It doesn't matter if you're selling running shoes, the glue that holds running shoes together, the laces for said shoes or the boxes they come in.
You have to get your name and China branding right for the Chinese market.
English readers may snigger at this brand name...
This is one of the hurdles all companies face when setting up in the Middle Kingdom. Names that have become household words in the West need rethinking before being launched in the Chinese market.
Mandarin is an incredibly complex language. Written down, the thousands of elegent characters all have significance. Throw in the four tones used by speakers, and you have the potential to do something amazing - or make a catastrophic error.
Names don't have to be a direct translation, or necessarily exactly the same as the Western versions.
Reebok, or Rui bu, as it is pronounced in Mandarin means “quick steps”, while Nike (Nai ke) translates as "enduring and persevering". A long way from the winged goddess of antiquity, but containing a strong message about the brand's values all the same.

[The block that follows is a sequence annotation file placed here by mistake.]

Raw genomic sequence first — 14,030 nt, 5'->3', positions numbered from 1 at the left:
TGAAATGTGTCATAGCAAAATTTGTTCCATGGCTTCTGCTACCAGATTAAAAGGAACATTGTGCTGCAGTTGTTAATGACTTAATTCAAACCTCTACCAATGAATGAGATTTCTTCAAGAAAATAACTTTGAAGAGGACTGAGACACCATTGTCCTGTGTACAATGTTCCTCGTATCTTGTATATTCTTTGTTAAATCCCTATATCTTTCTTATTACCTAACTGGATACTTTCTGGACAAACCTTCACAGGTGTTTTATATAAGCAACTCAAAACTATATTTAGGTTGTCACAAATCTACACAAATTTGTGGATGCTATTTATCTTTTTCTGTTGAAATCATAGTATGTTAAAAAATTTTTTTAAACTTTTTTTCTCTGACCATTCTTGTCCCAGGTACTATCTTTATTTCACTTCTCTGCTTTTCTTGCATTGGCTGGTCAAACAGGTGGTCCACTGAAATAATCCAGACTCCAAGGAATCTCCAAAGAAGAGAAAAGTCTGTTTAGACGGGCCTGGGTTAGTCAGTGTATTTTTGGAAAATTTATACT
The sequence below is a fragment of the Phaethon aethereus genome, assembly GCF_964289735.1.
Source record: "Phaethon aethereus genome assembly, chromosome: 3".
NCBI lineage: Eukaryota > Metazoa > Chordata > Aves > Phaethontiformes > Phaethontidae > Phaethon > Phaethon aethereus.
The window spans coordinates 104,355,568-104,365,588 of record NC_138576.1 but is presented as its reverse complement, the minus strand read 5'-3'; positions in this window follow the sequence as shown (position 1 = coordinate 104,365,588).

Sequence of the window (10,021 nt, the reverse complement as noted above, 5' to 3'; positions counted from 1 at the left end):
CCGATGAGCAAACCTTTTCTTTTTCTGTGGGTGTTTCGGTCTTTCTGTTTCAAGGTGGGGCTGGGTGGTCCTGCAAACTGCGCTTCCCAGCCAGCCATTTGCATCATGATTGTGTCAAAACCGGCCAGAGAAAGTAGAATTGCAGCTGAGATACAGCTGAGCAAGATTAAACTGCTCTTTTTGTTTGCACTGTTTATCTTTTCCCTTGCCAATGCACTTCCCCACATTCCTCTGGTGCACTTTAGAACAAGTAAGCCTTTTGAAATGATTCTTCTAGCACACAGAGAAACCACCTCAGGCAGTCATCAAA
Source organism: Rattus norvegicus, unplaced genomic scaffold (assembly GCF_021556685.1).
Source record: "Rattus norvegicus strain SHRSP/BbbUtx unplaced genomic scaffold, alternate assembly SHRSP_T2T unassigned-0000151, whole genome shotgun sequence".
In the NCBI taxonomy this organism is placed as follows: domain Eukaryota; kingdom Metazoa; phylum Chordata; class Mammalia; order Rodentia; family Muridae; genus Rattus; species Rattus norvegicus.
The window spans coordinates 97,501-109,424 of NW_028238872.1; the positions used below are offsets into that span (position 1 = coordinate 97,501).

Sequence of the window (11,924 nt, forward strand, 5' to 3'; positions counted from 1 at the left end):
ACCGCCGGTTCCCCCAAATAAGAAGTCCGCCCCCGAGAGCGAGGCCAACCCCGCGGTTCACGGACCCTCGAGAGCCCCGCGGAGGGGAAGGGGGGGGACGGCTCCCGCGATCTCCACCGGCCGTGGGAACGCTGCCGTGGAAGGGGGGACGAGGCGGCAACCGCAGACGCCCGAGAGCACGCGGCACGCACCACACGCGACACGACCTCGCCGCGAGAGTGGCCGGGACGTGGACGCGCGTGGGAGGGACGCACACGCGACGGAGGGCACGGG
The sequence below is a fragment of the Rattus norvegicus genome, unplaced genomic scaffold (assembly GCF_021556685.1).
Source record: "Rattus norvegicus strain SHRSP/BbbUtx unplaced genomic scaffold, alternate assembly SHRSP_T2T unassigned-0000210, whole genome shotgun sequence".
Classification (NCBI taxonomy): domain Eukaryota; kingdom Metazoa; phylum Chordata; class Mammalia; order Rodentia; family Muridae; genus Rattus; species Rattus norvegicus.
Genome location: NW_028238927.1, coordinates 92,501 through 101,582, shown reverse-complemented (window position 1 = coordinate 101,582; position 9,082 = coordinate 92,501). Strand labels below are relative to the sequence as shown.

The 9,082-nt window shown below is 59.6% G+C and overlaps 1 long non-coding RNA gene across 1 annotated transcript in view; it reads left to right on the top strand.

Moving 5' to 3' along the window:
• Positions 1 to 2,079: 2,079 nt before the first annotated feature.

Many Westen brands have quite similar Chinese names, because certain words carry very positive connotations, such as “le” and “xi,” or happy; “li" meaning “strength” or “power”; “ma” or horse; and “fu,” translated as “lucky” or “auspicious.”
Whatever you choose for your Chinese brand name, test it out first. Run focus groups in different parts of the country, as regional accents may skew the meaning. Peugeot (Biao zhi) sounds enough like the Chinese slang for “prostitute” (biaozi) that in southern China, where the pronunciations are especially close, the company is occassionally the butt of a dirty joke...